• Sam Kessler

Dwelling in a Holy Place

Parshat Terumah Shabbat Zachor 5781


Shabbat Shalom.


I thank Ramban and Rav Hirsch for today’s learning.


Our parasha this week, תְּרוּמָ֑ה, opens with chapter 25 of the book of שמות, Exodus.


Here are verses 1 & 2:


וַיְדַבֵּ֥ר יְהוָ֖ה אֶל־מֹשֶׁ֥ה לֵּאמֹֽר׃

And HaShem spoke to Moses, saying:


דַּבֵּר֙ אֶל־בְּנֵ֣י יִשְׂרָאֵ֔ל וְיִקְחוּ־לִ֖י תְּרוּמָ֑ה מֵאֵ֤ת כָּל־אִישׁ֙ אֲשֶׁ֣ר יִדְּבֶ֣נּוּ לִבּ֔וֹ תִּקְח֖וּ אֶת־תְּרוּמָתִֽי׃

Speak to the Israelites, that they take Me תְּרוּמָ֑ה from every man, as his heart may urge him you shall take My תְּרוּמָ֑ה.


Then, in verses 3-7, the Torah outlines the kinds of תְּרוּמָ֑ה being request.


And then, with this תְּרוּמָ֑ה, in verses 8 & 9, the Torah says:


וְעָ֥שׂוּ לִ֖י מִקְדָּ֑שׁ וְשָׁכַנְתִּ֖י בְּתוֹכָֽם׃

And they shall make Me a מִקְדָּ֑שׁ, a Sanctuary, that I may abide in their midst.


כְּכֹ֗ל אֲשֶׁ֤ר אֲנִי֙ מַרְאֶ֣ה אוֹתְךָ֔ אֵ֚ת תַּבְנִ֣ית הַמִּשְׁכָּ֔ן וְאֵ֖ת תַּבְנִ֣ית כָּל־כֵּלָ֑יו וְכֵ֖ן תַּעֲשֽׂוּ׃

As all that I show you, the form of the מִּשְׁכָּ֔ן, the Tabernacle, and the form of all its furnishings, thus shall you make it.”


We have here two name for the Wilderness site of God's imminent presence: a מִקְדָּ֑שׁ (translated as “sanctuary”) and a מִּשְׁכָּ֔ן (translated as “Tabernacle”). The latter word we use most often for this Wilderness holy place, the former for the God’s eventual House in Jerusalem, the Beit HaMikdash.


Yet while the word are distinct -- quite distinct -- the Torah’s use of them in adjoining verses, and at least at the peshat level for describing the same structure, has the tendency to elide their difference. (For example, Robert Alter doesn't distinguish between the words at all in his translation, rendering both as “Tabernacle”.)


But they are distinct, and each word asks and demands different things from us, and reveals theologically distinct aspects of divinity.


מִקְדָּ֑שׁ is part of the category of קָד֑וֹשׁ, what in English we often translate as ‘holy’, though that is an equally as obscure term as the Hebrew original.


Without defining the word, we might draw a parallel to an earlier usage, in Ex. 19:6 —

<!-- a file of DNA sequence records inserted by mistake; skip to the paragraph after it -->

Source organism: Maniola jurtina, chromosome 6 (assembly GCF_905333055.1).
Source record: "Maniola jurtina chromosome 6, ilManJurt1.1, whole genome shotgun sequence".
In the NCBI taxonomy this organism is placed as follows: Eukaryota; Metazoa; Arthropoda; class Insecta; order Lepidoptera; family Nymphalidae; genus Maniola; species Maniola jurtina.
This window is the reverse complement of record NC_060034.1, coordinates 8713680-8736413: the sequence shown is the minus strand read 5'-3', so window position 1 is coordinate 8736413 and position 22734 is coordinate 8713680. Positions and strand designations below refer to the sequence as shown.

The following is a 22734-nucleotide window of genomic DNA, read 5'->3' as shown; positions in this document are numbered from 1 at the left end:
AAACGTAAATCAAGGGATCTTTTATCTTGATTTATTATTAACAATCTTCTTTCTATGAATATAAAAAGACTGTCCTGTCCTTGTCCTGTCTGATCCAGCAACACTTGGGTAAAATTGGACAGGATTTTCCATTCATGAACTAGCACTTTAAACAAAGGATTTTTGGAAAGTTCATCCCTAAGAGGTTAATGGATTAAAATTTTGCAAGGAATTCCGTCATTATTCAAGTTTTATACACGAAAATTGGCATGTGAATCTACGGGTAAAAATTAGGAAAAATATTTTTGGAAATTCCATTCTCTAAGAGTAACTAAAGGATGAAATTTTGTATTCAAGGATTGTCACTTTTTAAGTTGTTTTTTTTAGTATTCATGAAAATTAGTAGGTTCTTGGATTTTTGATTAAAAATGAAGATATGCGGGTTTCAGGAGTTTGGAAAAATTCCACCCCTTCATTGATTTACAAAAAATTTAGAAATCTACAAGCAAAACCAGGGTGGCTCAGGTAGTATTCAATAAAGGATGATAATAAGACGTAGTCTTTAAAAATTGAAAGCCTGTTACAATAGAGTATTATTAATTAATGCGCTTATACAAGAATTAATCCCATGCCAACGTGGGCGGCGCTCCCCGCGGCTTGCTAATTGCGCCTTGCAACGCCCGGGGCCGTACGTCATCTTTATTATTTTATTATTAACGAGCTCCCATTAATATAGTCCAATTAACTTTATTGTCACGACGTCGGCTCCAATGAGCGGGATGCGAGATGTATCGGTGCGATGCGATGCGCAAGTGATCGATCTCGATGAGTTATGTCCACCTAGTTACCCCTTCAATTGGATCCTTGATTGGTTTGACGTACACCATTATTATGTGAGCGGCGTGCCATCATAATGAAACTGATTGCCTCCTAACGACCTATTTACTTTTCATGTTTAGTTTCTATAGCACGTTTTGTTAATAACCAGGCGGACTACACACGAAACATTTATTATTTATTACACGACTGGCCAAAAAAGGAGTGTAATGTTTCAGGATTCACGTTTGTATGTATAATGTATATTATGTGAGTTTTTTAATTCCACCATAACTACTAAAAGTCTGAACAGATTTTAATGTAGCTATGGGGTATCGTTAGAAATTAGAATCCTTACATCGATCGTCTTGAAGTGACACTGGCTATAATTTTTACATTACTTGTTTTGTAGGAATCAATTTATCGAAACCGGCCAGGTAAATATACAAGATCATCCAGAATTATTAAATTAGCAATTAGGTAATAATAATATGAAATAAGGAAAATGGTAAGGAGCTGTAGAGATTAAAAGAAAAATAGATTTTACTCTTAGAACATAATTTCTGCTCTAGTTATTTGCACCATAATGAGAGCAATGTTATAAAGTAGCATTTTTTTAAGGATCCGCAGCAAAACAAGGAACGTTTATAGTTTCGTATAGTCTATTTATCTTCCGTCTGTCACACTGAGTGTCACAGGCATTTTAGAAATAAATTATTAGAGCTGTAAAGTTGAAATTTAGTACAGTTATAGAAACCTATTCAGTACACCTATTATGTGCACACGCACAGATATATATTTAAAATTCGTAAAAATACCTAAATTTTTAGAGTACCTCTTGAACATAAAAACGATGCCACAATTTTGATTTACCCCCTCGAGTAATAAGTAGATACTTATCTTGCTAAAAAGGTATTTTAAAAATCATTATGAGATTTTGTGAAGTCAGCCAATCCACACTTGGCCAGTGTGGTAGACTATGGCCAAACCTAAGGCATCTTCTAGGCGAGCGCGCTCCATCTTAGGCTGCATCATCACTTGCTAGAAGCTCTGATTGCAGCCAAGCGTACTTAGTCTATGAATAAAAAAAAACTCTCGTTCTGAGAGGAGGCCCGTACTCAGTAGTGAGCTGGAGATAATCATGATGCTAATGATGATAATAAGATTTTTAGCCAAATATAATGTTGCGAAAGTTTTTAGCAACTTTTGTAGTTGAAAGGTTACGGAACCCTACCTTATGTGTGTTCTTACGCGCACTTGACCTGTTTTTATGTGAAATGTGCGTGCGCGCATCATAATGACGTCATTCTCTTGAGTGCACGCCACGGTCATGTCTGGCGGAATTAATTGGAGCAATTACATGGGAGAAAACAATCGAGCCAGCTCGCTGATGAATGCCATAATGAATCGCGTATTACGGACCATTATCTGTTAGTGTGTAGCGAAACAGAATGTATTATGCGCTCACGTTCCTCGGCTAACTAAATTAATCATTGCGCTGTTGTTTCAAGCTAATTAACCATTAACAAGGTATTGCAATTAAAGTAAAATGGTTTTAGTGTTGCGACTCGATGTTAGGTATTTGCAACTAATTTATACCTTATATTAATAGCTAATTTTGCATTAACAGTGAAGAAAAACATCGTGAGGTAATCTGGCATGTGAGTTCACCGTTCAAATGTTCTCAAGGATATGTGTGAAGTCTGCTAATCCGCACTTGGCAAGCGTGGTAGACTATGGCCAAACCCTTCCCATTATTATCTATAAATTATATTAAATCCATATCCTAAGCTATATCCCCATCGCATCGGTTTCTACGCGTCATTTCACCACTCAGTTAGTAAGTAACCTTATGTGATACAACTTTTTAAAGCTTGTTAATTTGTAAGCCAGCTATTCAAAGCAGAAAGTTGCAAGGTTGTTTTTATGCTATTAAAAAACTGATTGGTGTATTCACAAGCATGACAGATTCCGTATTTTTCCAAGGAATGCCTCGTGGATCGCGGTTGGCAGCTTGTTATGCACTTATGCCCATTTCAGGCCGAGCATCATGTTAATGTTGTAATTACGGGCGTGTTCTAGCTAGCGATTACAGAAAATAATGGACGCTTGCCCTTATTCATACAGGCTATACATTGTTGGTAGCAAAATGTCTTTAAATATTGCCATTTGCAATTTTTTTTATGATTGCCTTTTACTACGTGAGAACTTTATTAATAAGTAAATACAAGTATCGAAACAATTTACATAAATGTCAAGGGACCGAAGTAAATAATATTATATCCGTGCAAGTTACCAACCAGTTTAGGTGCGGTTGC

וְאַתֶּ֧ם תִּהְיוּ־לִ֛י מַמְלֶ֥כֶת כֹּהֲנִ֖ים וְג֣וֹי קָד֑וֹשׁ

And you will become for Me a kingdom of priests and a קָד֑וֹשׁ nation, a holy nation.


מִּשְׁכָּ֔ן is likewise theologically rich. In 25:8 it follows standard Torah usage, relating to some sort of dwelling, or in-dwelling. שָׁכַנְתִּ֖י בְּתוֹכָֽם — that I might dwell within or amidst you.


Yet of course we know that while שָׁכַן begins in Tanakh as a verb, to dwell, it becomes in Talmud a noun, שכינה, the presence of divine dwelling, and in Kabbalah, a feminine mythos, the effervescent ineffability of divine nearness.


But how do we access these impenetrable, veiled eruptions of divine closeness? For as Ramban says –


וסוד המשכן הוא, שיהיה הכבוד אשר שכן על הר סיני שוכן עליו בנסתר

And the secret of the משכן is that the Glory that dwelt on הר סיני dwells (שוכן) upon it in hiddenness.


The second verse of the parasha provides some way toward an answer, even before we have asked the question: וְיִקְחוּ־לִ֖י תְּרוּמָ֑ה.


What is תְּרוּמָ֑ה? A contribution set aside as a gift.


What is וְיִקְחוּ־לִ֖י? And you shall take for me, as in, לָקַח, to take or seize or grab hold of, thus, and you shall look into your household and find therein something to offer to me, to give to me from what is yours that we might find thereby a connection, you and me, in this taking and this giving.


So, we return to where we began, with the theological mystery of קָד֑וֹשׁ and שְׁכָּ֔ן.


How do we become a ג֣וֹי קָד֑וֹשׁ, capable of constructing a מִקְדָּ֑שׁ where in Hashem might שָׁכַן?

Through תְּרוּמָ֑ה, the outflowing, overflowing gift, taken from ourselves and given to God on behalf of all Israel.


Shabbat shalom.

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